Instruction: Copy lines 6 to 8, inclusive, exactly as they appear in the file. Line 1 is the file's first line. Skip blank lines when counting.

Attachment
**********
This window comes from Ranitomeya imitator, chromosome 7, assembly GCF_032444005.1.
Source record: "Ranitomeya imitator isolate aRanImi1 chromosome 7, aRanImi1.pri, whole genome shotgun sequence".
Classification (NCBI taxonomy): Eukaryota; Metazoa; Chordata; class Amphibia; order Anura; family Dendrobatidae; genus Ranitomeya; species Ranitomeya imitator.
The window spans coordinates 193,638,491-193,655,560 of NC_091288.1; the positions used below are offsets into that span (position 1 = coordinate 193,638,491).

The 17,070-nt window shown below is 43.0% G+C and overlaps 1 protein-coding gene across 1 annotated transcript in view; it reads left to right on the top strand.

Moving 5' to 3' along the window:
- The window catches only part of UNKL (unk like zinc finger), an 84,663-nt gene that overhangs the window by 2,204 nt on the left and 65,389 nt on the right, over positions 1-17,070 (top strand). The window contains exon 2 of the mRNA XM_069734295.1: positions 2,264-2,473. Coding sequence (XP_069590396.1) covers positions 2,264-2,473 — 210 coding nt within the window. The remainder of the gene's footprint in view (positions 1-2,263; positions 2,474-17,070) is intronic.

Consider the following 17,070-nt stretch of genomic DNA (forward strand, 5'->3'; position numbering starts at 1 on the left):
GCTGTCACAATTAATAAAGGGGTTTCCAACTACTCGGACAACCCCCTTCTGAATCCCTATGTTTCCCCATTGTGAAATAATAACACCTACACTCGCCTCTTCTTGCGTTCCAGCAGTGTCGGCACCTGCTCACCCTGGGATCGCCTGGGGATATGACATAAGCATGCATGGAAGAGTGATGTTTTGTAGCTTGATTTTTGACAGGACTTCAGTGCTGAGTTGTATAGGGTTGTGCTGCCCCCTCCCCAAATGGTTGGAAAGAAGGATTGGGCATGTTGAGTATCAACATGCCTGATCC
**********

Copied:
Moving 5' to 3' along the window:
- The window catches only part of UNKL (unk like zinc finger), an 84,663-nt gene that overhangs the window by 2,204 nt on the left and 65,389 nt on the right, over positions 1-17,070 (top strand). The window contains exon 2 of the mRNA XM_069734295.1: positions 2,264-2,473. Coding sequence (XP_069590396.1) covers positions 2,264-2,473 — 210 coding nt within the window. The remainder of the gene's footprint in view (positions 1-2,263; positions 2,474-17,070) is intronic.

Consider the following 17,070-nt stretch of genomic DNA (forward strand, 5'->3'; position numbering starts at 1 on the left):